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Frequently Asked Questions about Layouts and Friends

§1.  Are there more layouts out there?

See layouts.

§2.  And modules?

See Modules.

§3.  How do I make LyX recognize a new LaTeX class?

§4.  Where can I find information about creating LyX layout-files?

§5.  Where can I find more LaTeX classes?

By far the largest collection of LaTeX classes and tools is to be found on the Comprehensive TeX Archive Network (CTAN). The TeXLive distribution features all classes available from CTAN, see LatexTips:texlive.

§6.  How to find out the LaTeX definition of a command

See redefining list of figures for an example of how you can find out the definition of a LaTeX command

§7.  How can I find errors in layout files?

See debugging layout files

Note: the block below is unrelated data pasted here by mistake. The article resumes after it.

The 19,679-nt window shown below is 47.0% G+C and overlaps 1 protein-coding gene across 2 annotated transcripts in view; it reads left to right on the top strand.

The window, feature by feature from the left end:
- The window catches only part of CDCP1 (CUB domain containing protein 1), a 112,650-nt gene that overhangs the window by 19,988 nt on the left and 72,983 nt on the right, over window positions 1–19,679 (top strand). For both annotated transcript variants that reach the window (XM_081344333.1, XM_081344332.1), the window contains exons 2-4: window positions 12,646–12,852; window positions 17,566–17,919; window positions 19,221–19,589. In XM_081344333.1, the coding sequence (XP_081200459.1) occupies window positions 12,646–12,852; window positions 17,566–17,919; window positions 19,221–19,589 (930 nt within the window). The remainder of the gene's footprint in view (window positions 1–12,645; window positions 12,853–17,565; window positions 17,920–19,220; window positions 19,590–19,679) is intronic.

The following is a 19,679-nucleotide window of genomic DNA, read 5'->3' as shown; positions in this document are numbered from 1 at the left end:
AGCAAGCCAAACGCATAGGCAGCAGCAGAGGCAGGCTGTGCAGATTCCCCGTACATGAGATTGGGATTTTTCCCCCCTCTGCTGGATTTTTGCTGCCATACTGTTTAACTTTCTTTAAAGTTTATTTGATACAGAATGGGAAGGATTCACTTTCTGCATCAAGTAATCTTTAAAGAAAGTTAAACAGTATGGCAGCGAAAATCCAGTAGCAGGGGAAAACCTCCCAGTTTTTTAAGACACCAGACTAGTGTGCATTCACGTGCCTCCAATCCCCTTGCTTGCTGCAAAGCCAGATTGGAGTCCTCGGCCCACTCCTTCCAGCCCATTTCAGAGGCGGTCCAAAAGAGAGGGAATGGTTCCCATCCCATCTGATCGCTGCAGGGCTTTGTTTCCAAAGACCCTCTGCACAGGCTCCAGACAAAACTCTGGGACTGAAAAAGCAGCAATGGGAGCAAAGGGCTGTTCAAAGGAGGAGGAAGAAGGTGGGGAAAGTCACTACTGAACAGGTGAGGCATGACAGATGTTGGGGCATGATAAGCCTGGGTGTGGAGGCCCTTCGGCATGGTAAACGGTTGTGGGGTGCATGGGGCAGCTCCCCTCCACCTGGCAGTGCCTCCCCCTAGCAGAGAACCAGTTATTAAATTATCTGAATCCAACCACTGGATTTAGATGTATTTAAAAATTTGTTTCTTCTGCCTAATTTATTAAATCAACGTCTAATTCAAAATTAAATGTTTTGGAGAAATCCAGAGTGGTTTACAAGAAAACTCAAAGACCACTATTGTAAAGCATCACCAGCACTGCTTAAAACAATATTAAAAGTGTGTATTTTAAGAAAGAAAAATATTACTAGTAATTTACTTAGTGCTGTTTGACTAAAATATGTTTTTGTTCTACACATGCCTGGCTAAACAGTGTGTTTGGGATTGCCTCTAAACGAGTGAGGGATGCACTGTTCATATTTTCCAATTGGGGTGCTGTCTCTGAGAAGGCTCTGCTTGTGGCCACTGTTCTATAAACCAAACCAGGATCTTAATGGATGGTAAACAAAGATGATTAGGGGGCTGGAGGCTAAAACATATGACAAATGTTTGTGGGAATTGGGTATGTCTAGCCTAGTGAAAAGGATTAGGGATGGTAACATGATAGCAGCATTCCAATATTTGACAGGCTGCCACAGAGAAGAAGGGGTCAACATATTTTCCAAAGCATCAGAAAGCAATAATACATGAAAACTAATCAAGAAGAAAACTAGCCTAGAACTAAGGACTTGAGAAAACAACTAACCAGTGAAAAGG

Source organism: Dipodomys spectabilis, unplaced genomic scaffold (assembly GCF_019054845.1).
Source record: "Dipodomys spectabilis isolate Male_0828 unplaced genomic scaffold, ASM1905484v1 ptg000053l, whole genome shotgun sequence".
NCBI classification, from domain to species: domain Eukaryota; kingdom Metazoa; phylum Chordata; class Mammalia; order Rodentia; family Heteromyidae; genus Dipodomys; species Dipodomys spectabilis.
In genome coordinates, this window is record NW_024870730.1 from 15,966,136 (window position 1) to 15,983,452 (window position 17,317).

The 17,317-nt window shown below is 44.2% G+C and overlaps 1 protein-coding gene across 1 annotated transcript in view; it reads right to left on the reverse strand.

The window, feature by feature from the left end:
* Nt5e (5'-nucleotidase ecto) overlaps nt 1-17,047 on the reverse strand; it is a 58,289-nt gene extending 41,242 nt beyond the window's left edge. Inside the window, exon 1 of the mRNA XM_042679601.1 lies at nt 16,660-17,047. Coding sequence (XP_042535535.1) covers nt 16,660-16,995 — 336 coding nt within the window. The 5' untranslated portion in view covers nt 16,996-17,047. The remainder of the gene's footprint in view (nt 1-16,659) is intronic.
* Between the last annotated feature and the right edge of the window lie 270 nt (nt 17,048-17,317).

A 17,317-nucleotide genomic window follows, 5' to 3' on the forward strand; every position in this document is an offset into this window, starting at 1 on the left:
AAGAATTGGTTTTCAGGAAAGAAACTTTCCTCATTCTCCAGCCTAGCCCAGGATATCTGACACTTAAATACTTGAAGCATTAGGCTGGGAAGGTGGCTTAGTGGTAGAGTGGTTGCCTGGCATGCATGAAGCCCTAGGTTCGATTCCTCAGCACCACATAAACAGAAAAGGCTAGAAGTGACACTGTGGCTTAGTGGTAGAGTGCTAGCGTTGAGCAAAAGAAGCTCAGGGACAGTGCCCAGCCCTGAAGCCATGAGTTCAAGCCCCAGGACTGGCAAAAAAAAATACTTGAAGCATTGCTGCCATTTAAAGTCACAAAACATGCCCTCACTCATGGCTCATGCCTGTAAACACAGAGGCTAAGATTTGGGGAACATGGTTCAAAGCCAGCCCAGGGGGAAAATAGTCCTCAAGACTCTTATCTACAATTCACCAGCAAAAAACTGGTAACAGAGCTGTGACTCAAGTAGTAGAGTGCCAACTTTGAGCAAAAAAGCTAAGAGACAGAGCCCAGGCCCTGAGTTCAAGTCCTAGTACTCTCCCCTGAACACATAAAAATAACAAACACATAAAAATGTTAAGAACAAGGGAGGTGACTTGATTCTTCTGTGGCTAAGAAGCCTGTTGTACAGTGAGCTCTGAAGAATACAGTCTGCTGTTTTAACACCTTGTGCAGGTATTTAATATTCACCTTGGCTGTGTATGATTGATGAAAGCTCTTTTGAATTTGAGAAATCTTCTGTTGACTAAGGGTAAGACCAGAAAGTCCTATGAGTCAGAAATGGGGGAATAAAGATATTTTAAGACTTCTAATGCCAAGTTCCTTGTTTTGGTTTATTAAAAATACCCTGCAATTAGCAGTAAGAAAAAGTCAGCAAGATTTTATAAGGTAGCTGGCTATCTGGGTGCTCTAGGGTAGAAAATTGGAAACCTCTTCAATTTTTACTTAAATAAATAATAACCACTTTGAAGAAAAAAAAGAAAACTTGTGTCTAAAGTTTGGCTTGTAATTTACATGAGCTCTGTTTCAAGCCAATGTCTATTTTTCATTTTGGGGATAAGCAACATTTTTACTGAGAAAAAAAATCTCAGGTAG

§8.  What is the difference between LyX code and LaTeX code?

This will not be an issue for you until you begin creating your own environments (paragraph styles) or character styles. Once you create your own styles, understanding the difference between LyX code and LaTeX code is a must.

Loosely speaking, LyX is a graphical front end to LaTeX, which itself is a macro set of the TeX computer language. The TeX language is designed from the bottom up to write documents.

The native format of LyX looks similar to LaTeX, but it is not LaTeX, and confusing the two can lead to problems when constructing your own environments or user defined character styles within layout files. First and foremost, LyX code is case independent, but LaTeX is case dependent. LyX uses the pound sign (#) for comments, whereas LaTeX uses the percent sign (%) for comments. LaTeX code must be enclosed between Preamble and EndPreamble LyX keywords, within the LyX document.

For more information on LyX code and LaTeX code, see the following:

FAQ Layouts

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Page last modified on 2010-08-07 08:41 UTC